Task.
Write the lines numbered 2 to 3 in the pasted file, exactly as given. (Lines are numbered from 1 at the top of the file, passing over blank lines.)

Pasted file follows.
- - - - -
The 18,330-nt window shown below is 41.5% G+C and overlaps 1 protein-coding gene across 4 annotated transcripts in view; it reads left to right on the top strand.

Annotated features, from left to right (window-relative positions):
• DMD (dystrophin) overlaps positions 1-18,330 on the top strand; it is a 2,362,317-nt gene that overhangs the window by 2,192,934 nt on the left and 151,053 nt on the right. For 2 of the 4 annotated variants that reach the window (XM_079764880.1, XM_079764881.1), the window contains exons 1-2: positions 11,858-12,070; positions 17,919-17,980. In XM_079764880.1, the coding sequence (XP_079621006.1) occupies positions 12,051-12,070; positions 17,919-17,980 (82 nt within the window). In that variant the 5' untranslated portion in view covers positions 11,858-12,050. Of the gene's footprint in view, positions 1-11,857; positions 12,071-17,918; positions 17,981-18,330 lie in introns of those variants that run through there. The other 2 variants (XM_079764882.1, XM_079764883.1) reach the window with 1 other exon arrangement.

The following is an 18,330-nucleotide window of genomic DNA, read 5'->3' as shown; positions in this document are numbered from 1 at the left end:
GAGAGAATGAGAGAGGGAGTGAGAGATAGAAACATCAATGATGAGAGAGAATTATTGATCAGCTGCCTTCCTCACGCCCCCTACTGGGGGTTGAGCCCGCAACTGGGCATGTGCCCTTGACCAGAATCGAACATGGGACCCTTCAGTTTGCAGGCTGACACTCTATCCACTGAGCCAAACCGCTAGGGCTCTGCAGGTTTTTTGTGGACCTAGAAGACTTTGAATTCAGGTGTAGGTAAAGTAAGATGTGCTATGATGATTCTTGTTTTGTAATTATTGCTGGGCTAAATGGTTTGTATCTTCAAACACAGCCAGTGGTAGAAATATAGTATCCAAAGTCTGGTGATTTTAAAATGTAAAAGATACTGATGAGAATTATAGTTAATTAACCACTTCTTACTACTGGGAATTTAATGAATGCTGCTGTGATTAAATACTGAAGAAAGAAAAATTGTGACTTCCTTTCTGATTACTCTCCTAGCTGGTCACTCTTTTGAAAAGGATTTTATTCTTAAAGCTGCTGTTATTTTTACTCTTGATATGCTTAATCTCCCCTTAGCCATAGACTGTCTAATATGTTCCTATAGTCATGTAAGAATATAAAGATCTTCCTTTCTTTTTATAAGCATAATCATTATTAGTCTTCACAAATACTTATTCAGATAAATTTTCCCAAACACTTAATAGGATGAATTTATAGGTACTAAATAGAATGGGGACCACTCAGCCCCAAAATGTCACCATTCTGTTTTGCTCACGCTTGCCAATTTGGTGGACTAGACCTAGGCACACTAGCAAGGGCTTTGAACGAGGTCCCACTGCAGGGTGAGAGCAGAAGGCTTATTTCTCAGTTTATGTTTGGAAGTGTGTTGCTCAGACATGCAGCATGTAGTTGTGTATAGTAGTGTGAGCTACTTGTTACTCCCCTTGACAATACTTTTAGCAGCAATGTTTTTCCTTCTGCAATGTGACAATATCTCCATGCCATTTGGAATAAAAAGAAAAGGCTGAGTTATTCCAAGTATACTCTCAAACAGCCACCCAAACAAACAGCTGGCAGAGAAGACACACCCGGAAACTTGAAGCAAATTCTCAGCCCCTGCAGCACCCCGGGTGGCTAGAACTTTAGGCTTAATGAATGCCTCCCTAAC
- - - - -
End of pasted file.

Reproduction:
Annotated features, from left to right (window-relative positions):
• DMD (dystrophin) overlaps positions 1-18,330 on the top strand; it is a 2,362,317-nt gene that overhangs the window by 2,192,934 nt on the left and 151,053 nt on the right. For 2 of the 4 annotated variants that reach the window (XM_079764880.1, XM_079764881.1), the window contains exons 1-2: positions 11,858-12,070; positions 17,919-17,980. In XM_079764880.1, the coding sequence (XP_079621006.1) occupies positions 12,051-12,070; positions 17,919-17,980 (82 nt within the window). In that variant the 5' untranslated portion in view covers positions 11,858-12,050. Of the gene's footprint in view, positions 1-11,857; positions 12,071-17,918; positions 17,981-18,330 lie in introns of those variants that run through there. The other 2 variants (XM_079764882.1, XM_079764883.1) reach the window with 1 other exon arrangement.